The South American country’s securities regulator has prohibited local investment funds from buying digital cash, Reuters reports. Cryptocurrencies cannot be considered financial assets, the regulator ruled.
Earlier in December, Brazilian authorities published a warning about the risks associated with digital currencies. Brazil has had seven public hearings on bitcoin before finally cracking down on it.
“According to a study by Credit Suisse, Brazil’s productivity has not risen since 1981, and it’s not going to rise if the government keeps banning everything that can make us more productive,” Brazilian media commentator and popular YouTube blogger Raphaël Lima said, criticizing the decision. “And with an official 12.4 percent unemployment rate, anything that can generate a job should be welcomed with wide-open arms.”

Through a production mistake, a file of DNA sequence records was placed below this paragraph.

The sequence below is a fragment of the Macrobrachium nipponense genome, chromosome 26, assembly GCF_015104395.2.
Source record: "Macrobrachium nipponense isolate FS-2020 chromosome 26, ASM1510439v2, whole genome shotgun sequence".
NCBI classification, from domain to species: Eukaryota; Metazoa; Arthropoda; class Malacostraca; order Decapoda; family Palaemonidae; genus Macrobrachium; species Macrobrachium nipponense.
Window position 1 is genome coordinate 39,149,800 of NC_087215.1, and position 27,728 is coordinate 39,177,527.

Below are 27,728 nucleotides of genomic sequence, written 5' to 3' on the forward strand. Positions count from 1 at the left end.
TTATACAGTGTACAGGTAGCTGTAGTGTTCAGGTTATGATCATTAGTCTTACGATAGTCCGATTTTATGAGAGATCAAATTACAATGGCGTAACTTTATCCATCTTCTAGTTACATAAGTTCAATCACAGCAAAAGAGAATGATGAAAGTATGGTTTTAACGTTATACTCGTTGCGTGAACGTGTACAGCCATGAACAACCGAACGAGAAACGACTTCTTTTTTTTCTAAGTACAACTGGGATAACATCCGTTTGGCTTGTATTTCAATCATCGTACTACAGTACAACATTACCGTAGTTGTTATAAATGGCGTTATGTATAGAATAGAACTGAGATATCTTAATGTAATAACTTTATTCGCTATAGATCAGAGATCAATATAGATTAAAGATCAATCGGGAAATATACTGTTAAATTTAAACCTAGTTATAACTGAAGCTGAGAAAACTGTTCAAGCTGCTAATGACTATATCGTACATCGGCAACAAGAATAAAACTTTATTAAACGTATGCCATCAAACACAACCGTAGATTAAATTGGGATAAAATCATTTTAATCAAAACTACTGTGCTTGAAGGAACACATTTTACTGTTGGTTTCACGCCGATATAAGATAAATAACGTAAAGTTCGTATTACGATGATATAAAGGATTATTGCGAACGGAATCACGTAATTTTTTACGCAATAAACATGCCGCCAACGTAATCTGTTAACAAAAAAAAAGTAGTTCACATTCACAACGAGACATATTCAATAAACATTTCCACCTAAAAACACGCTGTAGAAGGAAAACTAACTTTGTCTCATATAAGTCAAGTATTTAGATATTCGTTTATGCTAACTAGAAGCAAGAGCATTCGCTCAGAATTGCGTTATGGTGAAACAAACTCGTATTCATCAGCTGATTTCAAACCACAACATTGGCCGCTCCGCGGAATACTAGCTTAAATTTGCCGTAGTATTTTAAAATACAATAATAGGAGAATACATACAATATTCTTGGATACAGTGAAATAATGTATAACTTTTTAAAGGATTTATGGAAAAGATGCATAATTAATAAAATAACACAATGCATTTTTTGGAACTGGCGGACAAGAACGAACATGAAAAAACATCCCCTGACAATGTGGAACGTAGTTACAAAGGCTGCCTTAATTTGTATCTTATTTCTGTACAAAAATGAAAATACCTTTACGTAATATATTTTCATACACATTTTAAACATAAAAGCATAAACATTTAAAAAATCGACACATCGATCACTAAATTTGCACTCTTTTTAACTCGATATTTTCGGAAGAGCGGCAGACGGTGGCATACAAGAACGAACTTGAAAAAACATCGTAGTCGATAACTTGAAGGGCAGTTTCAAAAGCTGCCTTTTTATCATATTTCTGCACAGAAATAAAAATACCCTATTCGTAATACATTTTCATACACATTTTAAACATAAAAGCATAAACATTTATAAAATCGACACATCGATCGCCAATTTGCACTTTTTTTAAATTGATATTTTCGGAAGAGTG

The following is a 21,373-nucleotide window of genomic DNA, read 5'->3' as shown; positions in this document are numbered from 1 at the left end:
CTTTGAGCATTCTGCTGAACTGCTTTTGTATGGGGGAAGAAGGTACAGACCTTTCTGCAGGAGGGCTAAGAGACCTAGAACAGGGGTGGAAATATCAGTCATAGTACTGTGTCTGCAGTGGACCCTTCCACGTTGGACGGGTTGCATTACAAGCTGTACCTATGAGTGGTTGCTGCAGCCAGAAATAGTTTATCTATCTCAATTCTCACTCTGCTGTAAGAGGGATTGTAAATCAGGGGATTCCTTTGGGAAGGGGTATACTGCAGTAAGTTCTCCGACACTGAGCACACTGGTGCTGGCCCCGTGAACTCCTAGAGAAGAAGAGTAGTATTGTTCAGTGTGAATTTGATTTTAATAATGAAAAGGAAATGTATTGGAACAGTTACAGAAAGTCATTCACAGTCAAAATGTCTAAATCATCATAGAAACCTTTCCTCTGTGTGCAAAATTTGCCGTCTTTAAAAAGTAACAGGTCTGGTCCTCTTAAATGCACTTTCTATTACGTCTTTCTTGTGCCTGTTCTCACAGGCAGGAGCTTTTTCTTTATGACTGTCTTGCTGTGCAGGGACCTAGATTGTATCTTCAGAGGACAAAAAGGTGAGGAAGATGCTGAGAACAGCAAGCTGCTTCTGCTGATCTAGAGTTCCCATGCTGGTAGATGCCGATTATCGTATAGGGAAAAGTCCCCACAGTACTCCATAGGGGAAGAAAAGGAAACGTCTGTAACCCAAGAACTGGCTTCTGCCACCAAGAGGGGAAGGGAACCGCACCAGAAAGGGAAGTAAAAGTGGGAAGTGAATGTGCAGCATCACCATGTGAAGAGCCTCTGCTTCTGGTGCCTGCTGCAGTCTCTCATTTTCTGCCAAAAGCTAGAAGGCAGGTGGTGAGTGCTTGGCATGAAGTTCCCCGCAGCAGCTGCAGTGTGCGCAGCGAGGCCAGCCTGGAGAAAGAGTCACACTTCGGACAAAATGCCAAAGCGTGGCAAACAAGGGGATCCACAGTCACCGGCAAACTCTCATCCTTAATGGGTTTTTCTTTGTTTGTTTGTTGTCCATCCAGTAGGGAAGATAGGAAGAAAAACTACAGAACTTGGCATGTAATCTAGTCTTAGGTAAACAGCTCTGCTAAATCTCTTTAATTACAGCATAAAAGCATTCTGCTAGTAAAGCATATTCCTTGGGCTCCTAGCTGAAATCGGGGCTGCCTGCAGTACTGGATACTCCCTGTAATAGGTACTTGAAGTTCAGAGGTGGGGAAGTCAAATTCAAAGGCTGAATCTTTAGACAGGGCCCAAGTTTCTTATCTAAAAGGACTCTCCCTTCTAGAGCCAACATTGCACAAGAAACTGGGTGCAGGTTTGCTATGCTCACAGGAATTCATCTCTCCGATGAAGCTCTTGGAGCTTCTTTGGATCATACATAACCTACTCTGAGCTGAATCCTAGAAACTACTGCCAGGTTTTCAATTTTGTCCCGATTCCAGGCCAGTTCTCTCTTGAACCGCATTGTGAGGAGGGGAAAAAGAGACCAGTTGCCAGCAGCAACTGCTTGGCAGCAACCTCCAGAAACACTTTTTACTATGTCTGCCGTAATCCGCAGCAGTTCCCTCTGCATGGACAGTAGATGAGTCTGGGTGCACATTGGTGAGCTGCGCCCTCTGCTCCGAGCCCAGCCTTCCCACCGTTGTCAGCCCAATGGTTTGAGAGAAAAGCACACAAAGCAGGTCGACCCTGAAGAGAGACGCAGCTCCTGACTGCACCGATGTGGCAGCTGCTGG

China has already banned initial coin offerings and some other operations involving digital currencies.
Bitcoin users in India were facing difficulties with deposits and withdrawals after the country’s banks blocked all crypto-trading last week. India’s Finance Ministry has warned investors about the risks of trading in cryptocurrencies such as bitcoin, branding the ‘virtual currencies’ as something akin to a Ponzi scheme.
Russia is preparing legislation to regulate cryptocurrencies to be introduced this year. The Finance Ministry suggested in December that mining bitcoin and other forms of online money would be illegal, but buying them or trading them would remain within the law.
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